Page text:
Dr. Kenneth Anderson of the Dana-Farber Cancer Center, Boston, who chaired the session, gave a brief overview of potential biologic effects of thalidomide and the new analogues such as the immunomodulatory drug IMiD 501. IMiD 501 is currently being evaluated in a Phase I trial at Dana-Farber and in Little Rock. Thus far, IMiD 501 has been generally well tolerated without evidence of neuropathy. The appropriate dosage for Phase II trials is not yet established.
The keynote speaker was Dr. Bart Barlogie of the Arkansas Cancer Research Center. Results with "total therapy" (including double stem cell transplantation) indicate a 50% complete remission rate in patients with very good prognosis; such patients can live for 10 years or more. Conversely, patients with chromosome 13 deletion, even with total therapy, had a very poor prognosis. A focal point of the presentation was the role of thalidomide, first as an agent for relapse therapy and then incorporated into the new "Total Therapy II" protocol. Follow-up of 169 patients with relapsing disease treated with thalidomide as a single agent showed evidence of response in one third of patients treated with a q2wk dose-escalation schedule with 200 mg/day as the starting dosage. Toxicity was significant with dosages of at least 400 mg/day. Overall survival was 60% at 2 years from the start of thalidomide therapy, with 20% of patients still in remission at 2 years. Patients with good prognostic factors did the best, including low serum b2 microglobulin, LI% (labeling index) and CRP (C-reactive protein) as well as no major chromosome abnormalities.
Based on these data, thalidomide was incorporated into "Total Therapy II" at 400 mg daily. Results of this trial are not yet available. Anticipated accrual is 600 patients. Thalidomide is now stopped during stem cell mobilization/harvesting because of impaired collection of peripheral blood stem cells. Higher likelihood of deep venous thrombosis and blood test evidence of low thyroid function occurred with thalidomide treatment. Results of this trial, as well as of the ongoing IMiD 501 trial, are now awaited with interest.
Five other investigators discussed the role of thalidomide, both alone and in combination. Dr. Brian Durie from Cedars-Sinai Cancer Center focused on the use of low-dose thalidomide, ie, dosages from 50 mg (one capsule) to 400 mg daily. This study, started in 1998, provided long-term follow-up and reflected significant clinical benefit with dosages of 50 to 200 mg daily. Three (33%) of the responders required only 50 mg/day. Overall, 78% of the responses occurred with 200 mg/day or less of thalidomide. Although fewer patients in this series (25% versus 75%) had received prior stem cell transplants, response rates and survival were remarkably similar to those at Little Rock: 44% response rate overall and 25% with at least 50% regression; 64% of patients were alive at 2 years, with 22% still in remission. A major difference was the much lower toxicity with the low-dose schedule. Nonetheless, ongoing peripheral neuropathy was a significant concern, especially with therapy for more than 1 year. Thalidomide combined with pulse dexamethasone (40 mg daily for 4 days twice per month), with or without added Biaxin (clarithromycin 500 mg twice daily), was used to treat failing or relapsing patients. Thalidomide plus dexamethasone produced responses in three of seven patients (43%), with less than a 50% response with thalidomide alone. The three-drug combination BLT-D (Biaxin, low-dose thalidomide, dexamethasone) produced benefits in 4 of 10 patients (40%) who were failing with the two-drug combination, confirming added benefit with Biaxin in this setting. Further studies with low doses of thalidomide alone and in combination were recommended.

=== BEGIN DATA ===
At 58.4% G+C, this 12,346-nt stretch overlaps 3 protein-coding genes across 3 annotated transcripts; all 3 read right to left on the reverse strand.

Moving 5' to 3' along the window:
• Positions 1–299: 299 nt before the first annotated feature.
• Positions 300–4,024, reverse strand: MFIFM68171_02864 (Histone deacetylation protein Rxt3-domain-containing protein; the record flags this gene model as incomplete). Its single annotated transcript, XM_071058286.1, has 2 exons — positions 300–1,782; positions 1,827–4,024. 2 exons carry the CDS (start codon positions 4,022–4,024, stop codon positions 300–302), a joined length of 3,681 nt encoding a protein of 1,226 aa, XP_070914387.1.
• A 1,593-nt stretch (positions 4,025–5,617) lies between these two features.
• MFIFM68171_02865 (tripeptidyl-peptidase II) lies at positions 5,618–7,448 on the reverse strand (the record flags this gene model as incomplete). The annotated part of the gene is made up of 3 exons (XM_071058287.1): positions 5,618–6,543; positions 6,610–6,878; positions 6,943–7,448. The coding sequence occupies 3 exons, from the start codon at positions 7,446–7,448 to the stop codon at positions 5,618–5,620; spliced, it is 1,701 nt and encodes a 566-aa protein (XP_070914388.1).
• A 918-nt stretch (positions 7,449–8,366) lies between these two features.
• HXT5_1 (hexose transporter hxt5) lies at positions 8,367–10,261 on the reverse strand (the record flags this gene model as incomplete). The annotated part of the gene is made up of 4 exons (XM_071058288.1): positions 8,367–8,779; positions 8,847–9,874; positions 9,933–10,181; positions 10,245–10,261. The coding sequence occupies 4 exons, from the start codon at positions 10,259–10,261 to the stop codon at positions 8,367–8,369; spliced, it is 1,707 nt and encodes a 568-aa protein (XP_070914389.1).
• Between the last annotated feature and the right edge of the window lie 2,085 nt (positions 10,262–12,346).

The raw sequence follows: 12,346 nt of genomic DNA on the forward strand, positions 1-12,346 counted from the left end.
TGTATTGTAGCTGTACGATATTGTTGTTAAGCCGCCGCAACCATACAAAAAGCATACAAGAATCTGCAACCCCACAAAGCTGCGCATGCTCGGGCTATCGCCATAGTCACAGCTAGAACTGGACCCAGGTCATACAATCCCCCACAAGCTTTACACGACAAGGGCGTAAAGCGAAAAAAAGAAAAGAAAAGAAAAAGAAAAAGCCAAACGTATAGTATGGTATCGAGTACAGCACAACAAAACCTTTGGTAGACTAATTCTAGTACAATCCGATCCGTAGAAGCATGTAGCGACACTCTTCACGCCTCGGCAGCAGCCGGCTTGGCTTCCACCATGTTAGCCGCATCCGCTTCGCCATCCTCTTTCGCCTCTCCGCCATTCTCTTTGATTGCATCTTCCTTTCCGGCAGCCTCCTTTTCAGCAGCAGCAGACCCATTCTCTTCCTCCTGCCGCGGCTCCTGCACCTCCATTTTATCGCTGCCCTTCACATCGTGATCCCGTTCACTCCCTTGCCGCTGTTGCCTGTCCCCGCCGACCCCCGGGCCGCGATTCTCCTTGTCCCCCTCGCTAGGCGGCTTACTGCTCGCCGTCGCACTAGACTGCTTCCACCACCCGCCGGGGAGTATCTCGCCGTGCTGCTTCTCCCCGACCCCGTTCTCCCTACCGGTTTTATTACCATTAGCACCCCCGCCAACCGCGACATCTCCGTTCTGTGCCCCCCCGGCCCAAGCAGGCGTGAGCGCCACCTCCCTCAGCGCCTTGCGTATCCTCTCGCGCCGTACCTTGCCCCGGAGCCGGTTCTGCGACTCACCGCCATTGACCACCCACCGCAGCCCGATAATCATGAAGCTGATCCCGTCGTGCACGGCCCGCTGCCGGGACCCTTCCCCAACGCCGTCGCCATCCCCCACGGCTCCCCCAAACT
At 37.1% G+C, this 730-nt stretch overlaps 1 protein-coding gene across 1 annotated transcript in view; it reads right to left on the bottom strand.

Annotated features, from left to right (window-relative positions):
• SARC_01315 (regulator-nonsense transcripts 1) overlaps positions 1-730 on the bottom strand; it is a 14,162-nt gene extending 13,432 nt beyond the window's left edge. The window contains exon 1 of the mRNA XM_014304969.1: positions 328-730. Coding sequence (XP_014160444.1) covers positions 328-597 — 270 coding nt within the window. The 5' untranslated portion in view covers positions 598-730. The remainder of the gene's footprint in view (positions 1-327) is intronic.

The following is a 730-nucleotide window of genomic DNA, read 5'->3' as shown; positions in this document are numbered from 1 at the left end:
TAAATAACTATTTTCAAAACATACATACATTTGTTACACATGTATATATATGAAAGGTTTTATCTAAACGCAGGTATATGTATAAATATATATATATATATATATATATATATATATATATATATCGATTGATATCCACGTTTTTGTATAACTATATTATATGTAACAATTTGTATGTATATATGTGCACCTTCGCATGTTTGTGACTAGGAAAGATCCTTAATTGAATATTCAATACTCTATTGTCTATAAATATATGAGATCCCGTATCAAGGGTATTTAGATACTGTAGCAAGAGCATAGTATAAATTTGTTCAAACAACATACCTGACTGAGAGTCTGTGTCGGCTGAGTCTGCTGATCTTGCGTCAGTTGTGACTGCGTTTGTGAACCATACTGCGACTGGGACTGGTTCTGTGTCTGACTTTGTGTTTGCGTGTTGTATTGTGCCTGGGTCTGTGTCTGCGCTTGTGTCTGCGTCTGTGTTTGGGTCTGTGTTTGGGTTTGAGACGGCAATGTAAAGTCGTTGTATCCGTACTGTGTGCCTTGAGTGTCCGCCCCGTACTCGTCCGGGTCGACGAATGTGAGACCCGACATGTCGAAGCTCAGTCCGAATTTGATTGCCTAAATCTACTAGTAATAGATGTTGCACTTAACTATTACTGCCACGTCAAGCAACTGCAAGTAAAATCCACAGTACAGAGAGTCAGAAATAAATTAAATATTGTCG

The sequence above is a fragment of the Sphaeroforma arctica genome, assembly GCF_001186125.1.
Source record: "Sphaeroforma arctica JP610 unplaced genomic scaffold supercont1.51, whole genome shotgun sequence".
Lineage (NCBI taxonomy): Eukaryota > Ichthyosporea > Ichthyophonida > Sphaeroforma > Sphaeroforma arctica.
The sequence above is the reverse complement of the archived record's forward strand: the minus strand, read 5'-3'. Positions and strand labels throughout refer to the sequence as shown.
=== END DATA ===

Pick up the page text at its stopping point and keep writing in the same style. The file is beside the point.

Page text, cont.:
With these encouraging results in relapsing patients, there was considerable interest in the efficacy of thalidomide as part of primary therapy for previously untreated disease. Data from M.D. Anderson Cancer Center were presented by Dr. Donna Weber and from the Mayo Clinic by Dr. Vincent Rajkumar. Both groups studied thalidomide plus dexamethasone. The M.D. Anderson study evaluated thalidomide 400 mg combined with dexamethasone using intensive 4-day-on/4-day-off pulses. Eleven of 16 patients (69%) with symptomatic (active), previously untreated myeloma responded. Follow-up is still short. Patients with "asymptomatic disease" (a subgroup of patients with early disease, identified by the MD Anderson team) were also treated with thalidomide alone; 10 of 28 (36%) had an initial response duration of more than 1 year. Toxicity in both groups was significant, with neurologic toxicity occurring in approximately 60% including unsteadiness/lightheadedness, tremors, psychosis, and peripheral neuropathy. The rapid responses in these studies indicated a direct cytoreductive effect of thalidomide rather than an antiangiogenic mechanism. This aspect was commented on by several speakers as well as in posters presented at the meeting.